Question: What about the music?
Snyder: The music, Tyler Bates did the score, who did the score for Dawn of the Dead, and did the score for the original animatic, which basically I took the original graphic novel and filmed it and showed it to the studio and said, 'Here's the movie.' And they were like, 'Yeah, no.' And then, 'Here's the test shot.' And they went, 'Yeah, keep trying.' And so I kept trying to get them to say yes, and in every case Tyler was there with some beautiful music. And so he had worked on it - it wasn't like I plopped the movie down and said, 'Make music for this.' He knew as it came along, he was working on some ideas; and I feel like the music evolves with the movie, which is an unusual experience.
Question: Would you make another movie like this again with a lot of blue screen?
Snyder: I would if the subject was correct, cause I really didn't look at it like a blue screen movie, that was just the tool to make this movie. I didn't set out to make a blue screen movie, I just wanted to make the graphic novel come to life; it jut happened that was the way to do it. If I was making a Star Wars sequel, or something like that, I might say 'yes, that's the way to do it.'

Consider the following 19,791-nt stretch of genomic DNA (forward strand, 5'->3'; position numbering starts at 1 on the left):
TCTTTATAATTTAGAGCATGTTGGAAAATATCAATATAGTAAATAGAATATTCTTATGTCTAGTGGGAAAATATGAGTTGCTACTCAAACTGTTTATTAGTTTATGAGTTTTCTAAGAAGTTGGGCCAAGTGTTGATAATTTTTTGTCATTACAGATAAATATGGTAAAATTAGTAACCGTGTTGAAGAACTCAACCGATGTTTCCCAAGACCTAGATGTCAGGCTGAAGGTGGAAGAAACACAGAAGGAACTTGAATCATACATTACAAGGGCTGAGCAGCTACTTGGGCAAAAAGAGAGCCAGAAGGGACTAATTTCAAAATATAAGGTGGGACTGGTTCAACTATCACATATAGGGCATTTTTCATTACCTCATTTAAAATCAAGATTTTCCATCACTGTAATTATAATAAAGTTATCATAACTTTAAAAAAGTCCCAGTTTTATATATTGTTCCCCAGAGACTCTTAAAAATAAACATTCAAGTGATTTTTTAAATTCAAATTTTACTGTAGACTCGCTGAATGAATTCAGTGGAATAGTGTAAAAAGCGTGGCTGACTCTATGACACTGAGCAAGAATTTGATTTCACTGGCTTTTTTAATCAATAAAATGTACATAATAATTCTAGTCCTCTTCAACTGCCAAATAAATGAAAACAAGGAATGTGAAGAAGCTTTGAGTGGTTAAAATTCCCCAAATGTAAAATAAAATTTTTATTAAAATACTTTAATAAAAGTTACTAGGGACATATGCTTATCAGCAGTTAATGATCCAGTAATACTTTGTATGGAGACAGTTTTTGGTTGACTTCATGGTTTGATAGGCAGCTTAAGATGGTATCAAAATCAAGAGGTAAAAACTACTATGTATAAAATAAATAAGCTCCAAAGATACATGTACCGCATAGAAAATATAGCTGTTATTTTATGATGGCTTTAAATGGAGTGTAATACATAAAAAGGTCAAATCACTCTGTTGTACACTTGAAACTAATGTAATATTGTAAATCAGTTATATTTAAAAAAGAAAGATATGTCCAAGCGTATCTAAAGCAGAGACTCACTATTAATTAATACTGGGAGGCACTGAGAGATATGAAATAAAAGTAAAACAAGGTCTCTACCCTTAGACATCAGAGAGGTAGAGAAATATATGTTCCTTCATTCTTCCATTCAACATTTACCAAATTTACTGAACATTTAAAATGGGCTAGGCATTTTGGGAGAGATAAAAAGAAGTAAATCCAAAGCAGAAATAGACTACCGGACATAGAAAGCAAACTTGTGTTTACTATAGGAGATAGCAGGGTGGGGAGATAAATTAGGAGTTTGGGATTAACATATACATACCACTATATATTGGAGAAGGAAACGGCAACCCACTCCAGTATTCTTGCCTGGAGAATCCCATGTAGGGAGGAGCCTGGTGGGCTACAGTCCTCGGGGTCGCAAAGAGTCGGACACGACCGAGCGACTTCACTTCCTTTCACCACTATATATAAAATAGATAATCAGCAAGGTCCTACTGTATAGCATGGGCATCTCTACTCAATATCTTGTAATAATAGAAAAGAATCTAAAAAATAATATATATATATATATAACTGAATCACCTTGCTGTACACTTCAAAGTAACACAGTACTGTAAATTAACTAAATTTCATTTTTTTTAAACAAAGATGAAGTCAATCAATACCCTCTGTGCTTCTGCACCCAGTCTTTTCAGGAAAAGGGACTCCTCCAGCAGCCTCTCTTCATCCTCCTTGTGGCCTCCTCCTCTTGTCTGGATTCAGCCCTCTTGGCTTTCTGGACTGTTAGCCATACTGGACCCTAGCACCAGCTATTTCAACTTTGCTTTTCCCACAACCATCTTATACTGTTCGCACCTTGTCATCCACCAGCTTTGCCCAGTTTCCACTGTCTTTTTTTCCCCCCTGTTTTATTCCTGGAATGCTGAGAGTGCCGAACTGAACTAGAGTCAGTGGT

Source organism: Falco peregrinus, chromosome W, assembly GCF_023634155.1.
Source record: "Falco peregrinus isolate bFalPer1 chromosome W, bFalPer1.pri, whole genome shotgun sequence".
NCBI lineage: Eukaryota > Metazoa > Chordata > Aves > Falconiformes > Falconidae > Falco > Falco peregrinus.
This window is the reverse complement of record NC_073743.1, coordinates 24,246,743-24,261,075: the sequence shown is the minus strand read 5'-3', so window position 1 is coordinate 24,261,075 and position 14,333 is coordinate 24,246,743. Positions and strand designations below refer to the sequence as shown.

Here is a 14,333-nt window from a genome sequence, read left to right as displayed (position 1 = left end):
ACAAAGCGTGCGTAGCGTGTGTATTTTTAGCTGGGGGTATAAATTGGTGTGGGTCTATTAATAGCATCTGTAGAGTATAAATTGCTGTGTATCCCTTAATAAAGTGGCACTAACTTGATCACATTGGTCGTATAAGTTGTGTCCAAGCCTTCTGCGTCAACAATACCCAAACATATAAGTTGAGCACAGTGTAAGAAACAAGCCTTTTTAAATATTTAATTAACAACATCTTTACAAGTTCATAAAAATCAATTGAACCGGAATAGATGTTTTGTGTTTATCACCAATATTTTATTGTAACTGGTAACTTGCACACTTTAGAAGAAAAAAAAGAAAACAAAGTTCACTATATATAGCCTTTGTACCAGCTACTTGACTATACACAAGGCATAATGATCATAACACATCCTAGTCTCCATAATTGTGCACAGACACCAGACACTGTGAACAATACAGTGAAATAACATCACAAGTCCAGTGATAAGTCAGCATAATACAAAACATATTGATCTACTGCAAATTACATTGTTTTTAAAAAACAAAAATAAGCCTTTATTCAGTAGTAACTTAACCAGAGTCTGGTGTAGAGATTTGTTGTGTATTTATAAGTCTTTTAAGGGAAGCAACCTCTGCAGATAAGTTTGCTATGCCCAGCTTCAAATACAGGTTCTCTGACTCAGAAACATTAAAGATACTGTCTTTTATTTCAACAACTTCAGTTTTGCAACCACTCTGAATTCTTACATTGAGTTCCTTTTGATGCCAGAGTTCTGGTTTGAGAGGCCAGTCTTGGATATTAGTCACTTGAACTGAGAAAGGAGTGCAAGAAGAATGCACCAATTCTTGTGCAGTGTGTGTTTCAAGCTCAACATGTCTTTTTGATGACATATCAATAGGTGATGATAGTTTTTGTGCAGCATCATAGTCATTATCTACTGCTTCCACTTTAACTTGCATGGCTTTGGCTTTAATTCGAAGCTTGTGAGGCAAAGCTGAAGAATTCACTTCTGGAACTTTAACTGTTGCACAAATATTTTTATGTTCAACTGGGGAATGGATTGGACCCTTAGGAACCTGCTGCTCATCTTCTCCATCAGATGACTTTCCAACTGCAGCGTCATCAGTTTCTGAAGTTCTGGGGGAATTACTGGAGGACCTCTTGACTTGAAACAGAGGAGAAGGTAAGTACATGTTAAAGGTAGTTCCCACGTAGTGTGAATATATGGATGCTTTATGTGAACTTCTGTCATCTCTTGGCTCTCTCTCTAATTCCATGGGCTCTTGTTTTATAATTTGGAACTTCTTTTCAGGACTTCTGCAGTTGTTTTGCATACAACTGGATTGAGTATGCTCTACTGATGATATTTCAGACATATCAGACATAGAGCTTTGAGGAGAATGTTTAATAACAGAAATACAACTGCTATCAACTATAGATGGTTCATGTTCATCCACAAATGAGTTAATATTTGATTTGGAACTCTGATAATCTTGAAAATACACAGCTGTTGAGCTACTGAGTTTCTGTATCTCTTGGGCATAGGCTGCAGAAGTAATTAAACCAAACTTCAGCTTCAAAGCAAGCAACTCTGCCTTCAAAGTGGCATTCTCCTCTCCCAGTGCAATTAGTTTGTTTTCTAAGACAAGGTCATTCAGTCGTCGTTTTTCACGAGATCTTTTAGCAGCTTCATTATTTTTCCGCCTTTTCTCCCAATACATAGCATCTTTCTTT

Question: Are you making a Star Wars sequel?
Snyder: No, I'm going to plant that seed so George reads that and goes, 'Hey, wait a minute -
Question: George Reeves?
Snyder: No, George reads - George Lucas reads. I don't know if he does read, but if he did, he give me a call and says, 'Snyder, listen, I need you to carry the mantle.' I'd make an R-rated Star Wars; that would be cool. Sorry, just zoned out for a second; that's a good geek-out moment right there.
Question: What was your choice for not going with a superstar actor?
Snyder: I wasn't really - look, Gerry's amazing, and I feel like there's no one else who could do it like him. There's that aspect of the choice - is he conscious to choose someone who is not a giant US magazine Hollywood royalty. Or is it just we felt like the movie was the star, and we wanted you to feel that and be plucked out for a minute by 'oh look, there's Brad in a freakin' loin cloth.' But Gerry's awesome.
Question: That was never even a choice?
Snyder: They didn't really think about it that way.